Driscoll kept informed of the proceedings through transcripts of committee and floor deliberations, briefings with delegate George Walton, his representative at the convention, and appearances as a witness. He intervened personally to bring about at least two compromises that helped save the constitution from the kinds of sectional and religious antagonism that had defeated its 1944 predecessor.
He issued a plea to “isolate” the emotional issue of gambling from the issue of constitutional reform: he seemed to favor leaving an open door for a future referendum on charity raffles and bingo and letting the 1939 referendum on pari-mutuel betting stand intact. The second intervention involved the issue of second-class railroad taxation. When it became apparent that this matter could not be resolved either in committee or on the floor, Driscoll negotiated directly with the Jersey City leaders. They wanted the constitution to prohibit the preferential tax rate that the legislature had awarded the railroads in 1941 and to provide for the assessment of local property (terminals, yards, and stations) at “true value” instead. The administration held out for uniform rules with the legislature empowered to handle specific problems as they arose. A compromise was reached that in effect committed the governor to the repeal of the 1941 statute but did not mention second-class real property. The compromise also strengthened the power of the legislature without abandoning the “true value” clause. Students of the subject cite this compromise as the saving of the constitution, for it guaranteed that Hudson County would not sabotage the document at the polls as it had done in 1944 and was threatening to do again. The rapprochement with the Hague machine was a significant retreat for Driscoll, however, and it involved a minor risk. While in the senate, he had been one of the sponsors of the legislation Hague wished to nullify, and in yielding now to the demands of practicality he angered longtime advocates of constitutional revision, such as Arthur T. Vanderbilt and Walter E. Edge.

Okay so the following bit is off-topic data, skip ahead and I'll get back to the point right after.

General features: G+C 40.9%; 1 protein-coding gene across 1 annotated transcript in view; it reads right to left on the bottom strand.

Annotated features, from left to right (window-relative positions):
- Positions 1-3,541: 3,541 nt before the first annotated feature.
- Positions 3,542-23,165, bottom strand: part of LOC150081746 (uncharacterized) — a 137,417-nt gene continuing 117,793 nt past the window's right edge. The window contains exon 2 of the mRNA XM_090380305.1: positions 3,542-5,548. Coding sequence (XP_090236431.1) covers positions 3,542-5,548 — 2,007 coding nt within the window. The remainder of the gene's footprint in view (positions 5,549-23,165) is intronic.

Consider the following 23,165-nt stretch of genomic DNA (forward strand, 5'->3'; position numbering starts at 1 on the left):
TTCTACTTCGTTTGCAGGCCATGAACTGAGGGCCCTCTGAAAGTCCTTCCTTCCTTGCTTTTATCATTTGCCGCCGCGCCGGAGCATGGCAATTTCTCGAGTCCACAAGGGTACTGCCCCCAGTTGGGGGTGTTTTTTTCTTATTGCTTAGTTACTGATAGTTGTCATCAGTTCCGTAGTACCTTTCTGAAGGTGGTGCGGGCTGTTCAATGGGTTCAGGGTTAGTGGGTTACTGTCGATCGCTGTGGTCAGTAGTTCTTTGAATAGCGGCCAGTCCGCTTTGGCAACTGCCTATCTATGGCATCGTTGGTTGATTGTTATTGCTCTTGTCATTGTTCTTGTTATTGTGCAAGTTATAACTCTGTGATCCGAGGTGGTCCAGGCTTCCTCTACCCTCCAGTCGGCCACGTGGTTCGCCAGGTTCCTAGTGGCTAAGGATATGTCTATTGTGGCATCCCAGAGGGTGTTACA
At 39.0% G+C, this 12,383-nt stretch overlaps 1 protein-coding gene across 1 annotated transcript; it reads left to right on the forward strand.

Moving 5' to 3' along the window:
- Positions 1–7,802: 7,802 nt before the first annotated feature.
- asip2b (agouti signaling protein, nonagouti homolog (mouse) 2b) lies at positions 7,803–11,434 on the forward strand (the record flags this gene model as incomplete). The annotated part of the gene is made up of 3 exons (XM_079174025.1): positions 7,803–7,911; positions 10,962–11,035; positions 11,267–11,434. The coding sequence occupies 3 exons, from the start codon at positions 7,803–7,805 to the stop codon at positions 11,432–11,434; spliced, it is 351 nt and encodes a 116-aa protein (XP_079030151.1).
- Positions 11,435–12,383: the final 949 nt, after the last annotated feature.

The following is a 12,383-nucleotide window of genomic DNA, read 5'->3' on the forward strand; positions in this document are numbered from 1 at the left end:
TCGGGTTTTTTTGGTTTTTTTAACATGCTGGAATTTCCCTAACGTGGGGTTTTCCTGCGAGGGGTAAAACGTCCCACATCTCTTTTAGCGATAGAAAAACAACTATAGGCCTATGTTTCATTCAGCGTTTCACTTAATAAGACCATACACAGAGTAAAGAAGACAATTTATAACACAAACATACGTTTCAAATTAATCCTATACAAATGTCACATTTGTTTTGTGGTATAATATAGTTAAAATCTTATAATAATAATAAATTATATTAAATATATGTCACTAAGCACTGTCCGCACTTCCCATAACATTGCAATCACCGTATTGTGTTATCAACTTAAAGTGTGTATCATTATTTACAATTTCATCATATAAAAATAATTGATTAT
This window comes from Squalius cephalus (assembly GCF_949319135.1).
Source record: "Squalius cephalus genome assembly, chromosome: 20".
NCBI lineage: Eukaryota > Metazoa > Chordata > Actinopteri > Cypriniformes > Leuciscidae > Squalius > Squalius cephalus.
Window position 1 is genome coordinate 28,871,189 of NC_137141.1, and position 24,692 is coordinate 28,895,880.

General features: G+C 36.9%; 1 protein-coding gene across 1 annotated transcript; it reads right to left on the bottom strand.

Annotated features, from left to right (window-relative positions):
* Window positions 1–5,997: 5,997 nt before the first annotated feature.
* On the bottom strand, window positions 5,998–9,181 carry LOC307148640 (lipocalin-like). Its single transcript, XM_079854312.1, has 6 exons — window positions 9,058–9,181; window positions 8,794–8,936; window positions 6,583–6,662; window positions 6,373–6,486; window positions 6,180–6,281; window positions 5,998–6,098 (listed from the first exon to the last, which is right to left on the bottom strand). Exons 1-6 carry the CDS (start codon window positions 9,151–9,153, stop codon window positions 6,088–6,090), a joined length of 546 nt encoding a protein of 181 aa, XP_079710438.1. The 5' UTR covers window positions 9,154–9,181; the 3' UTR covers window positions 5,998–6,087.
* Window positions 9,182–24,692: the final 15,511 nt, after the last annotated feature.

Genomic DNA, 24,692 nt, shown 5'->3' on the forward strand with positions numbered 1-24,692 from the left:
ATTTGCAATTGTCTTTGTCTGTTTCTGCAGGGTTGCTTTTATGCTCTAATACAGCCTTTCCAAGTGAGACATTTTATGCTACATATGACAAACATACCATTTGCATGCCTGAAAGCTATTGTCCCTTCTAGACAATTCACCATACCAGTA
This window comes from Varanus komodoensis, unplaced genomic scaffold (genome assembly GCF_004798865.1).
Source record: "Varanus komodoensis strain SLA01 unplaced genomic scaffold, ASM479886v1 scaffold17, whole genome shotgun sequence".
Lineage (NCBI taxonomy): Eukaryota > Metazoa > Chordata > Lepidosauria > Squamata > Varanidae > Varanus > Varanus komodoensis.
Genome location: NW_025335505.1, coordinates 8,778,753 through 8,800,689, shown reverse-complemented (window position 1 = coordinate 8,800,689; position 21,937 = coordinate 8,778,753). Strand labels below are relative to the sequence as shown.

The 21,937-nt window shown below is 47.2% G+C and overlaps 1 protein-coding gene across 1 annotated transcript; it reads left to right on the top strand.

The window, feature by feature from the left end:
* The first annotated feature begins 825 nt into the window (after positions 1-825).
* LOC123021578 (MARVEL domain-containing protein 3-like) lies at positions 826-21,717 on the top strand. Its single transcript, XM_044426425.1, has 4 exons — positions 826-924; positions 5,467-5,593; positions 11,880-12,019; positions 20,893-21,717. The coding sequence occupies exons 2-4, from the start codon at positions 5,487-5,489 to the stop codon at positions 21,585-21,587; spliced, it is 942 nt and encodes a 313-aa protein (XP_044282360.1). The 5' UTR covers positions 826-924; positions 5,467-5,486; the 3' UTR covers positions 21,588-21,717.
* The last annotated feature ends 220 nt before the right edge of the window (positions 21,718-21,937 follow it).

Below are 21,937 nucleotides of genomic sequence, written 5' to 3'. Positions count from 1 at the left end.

Driscoll’s unwavering support for a strengthened executive and a streamlined judiciary, which had been cited by a series of former governors as the reforms most needed in New Jersey and as the major reasons for adopting a new constitution, balanced whatever concessions he made to Hudson County in this and other instances. Other highlights of the Driscoll-inspired draft included a merit system for state employees and a guarantee of the right of collective bargaining for persons in private employment; in abolishing segregation in the militia and in public schools, the document made NewJersey the first state to outlaw segregation constitutionally. Although Governor Edge had long advocated these measures, he had refrained from including them in his draft constitution on the grounds that they represented concessions to special interests. These deletions had made it possible for Hague to instill fear in disappointed interest groups and to encourage them to vote against any draft not specifically addressed to them. The reverse was true of the 1947 draft, which was approved by a plurality of 470,464 votes.
In 1948, the Driscoll administration continued the reorganization of state government begun by the New Jersey Commission on State Administrative Reorganization and further mandated by the new constitution. Some seventy departments were reduced to fourteen, saving the state an estimated $2 million in administrative costs. One important consolidation unified all law enforcement agencies under one administrative head; another merged all fiscal functions into one department with a single director. The law enforcement reforms also allowed the attorney general to supersede local county prosecutors, creating an important weapon for combating organized crime. New Jersey was the first state to consolidate law enforcement and financial functions in this manner, and it was a model for the twenty-eight states that followed suit after 1948.